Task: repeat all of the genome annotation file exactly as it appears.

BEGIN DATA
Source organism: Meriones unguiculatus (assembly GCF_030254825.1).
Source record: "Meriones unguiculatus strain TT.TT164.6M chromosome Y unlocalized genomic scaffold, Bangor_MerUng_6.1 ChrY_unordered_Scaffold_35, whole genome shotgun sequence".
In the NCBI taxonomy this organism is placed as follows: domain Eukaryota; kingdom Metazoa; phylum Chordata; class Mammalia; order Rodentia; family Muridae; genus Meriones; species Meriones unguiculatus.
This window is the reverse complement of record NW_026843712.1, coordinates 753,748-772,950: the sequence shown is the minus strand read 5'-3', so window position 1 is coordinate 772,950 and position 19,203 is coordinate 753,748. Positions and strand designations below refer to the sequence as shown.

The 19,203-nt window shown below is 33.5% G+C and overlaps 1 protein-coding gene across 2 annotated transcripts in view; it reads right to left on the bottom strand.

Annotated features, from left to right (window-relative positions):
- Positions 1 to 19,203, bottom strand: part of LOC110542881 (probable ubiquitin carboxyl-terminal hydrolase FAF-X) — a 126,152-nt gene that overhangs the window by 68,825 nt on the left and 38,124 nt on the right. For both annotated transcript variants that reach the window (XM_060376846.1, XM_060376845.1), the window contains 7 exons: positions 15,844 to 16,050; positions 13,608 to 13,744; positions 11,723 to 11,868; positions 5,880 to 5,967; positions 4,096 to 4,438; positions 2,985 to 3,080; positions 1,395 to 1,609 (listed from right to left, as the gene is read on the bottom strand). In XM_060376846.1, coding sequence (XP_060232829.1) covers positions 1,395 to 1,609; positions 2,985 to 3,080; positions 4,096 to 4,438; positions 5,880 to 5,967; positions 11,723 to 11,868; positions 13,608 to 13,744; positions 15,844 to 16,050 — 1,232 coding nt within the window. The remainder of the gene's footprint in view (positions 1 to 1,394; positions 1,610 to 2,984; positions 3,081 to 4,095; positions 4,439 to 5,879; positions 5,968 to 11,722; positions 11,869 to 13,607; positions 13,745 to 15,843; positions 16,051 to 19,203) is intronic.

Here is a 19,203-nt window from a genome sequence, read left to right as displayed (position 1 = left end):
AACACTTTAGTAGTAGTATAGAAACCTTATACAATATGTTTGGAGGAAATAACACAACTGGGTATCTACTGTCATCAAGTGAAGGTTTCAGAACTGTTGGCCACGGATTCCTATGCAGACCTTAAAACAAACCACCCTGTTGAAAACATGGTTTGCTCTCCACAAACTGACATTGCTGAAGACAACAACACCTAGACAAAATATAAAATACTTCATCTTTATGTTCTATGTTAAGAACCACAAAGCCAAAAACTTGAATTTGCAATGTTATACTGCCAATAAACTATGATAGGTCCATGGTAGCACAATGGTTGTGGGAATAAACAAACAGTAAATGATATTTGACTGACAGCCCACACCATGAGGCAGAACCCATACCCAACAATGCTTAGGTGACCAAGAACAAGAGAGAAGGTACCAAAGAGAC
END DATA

Source organism: Meriones unguiculatus (assembly GCF_030254825.1).
Source record: "Meriones unguiculatus strain TT.TT164.6M chromosome Y unlocalized genomic scaffold, Bangor_MerUng_6.1 ChrY_unordered_Scaffold_35, whole genome shotgun sequence".
In the NCBI taxonomy this organism is placed as follows: domain Eukaryota; kingdom Metazoa; phylum Chordata; class Mammalia; order Rodentia; family Muridae; genus Meriones; species Meriones unguiculatus.
This window is the reverse complement of record NW_026843712.1, coordinates 753,748-772,950: the sequence shown is the minus strand read 5'-3', so window position 1 is coordinate 772,950 and position 19,203 is coordinate 753,748. Positions and strand designations below refer to the sequence as shown.

The 19,203-nt window shown below is 33.5% G+C and overlaps 1 protein-coding gene across 2 annotated transcripts in view; it reads right to left on the bottom strand.

Annotated features, from left to right (window-relative positions):
- Positions 1 to 19,203, bottom strand: part of LOC110542881 (probable ubiquitin carboxyl-terminal hydrolase FAF-X) — a 126,152-nt gene that overhangs the window by 68,825 nt on the left and 38,124 nt on the right. For both annotated transcript variants that reach the window (XM_060376846.1, XM_060376845.1), the window contains 7 exons: positions 15,844 to 16,050; positions 13,608 to 13,744; positions 11,723 to 11,868; positions 5,880 to 5,967; positions 4,096 to 4,438; positions 2,985 to 3,080; positions 1,395 to 1,609 (listed from right to left, as the gene is read on the bottom strand). In XM_060376846.1, coding sequence (XP_060232829.1) covers positions 1,395 to 1,609; positions 2,985 to 3,080; positions 4,096 to 4,438; positions 5,880 to 5,967; positions 11,723 to 11,868; positions 13,608 to 13,744; positions 15,844 to 16,050 — 1,232 coding nt within the window. The remainder of the gene's footprint in view (positions 1 to 1,394; positions 1,610 to 2,984; positions 3,081 to 4,095; positions 4,439 to 5,879; positions 5,968 to 11,722; positions 11,869 to 13,607; positions 13,745 to 15,843; positions 16,051 to 19,203) is intronic.

Here is a 19,203-nt window from a genome sequence, read left to right as displayed (position 1 = left end):
AACACTTTAGTAGTAGTATAGAAACCTTATACAATATGTTTGGAGGAAATAACACAACTGGGTATCTACTGTCATCAAGTGAAGGTTTCAGAACTGTTGGCCACGGATTCCTATGCAGACCTTAAAACAAACCACCCTGTTGAAAACATGGTTTGCTCTCCACAAACTGACATTGCTGAAGACAACAACACCTAGACAAAATATAAAATACTTCATCTTTATGTTCTATGTTAAGAACCACAAAGCCAAAAACTTGAATTTGCAATGTTATACTGCCAATAAACTATGATAGGTCCATGGTAGCACAATGGTTGTGGGAATAAACAAACAGTAAATGATATTTGACTGACAGCCCACACCATGAGGCAGAACCCATACCCAACAATGCTTAGGTGACCAAGAACAAGAGAGAAGGTACCAAAGAGAC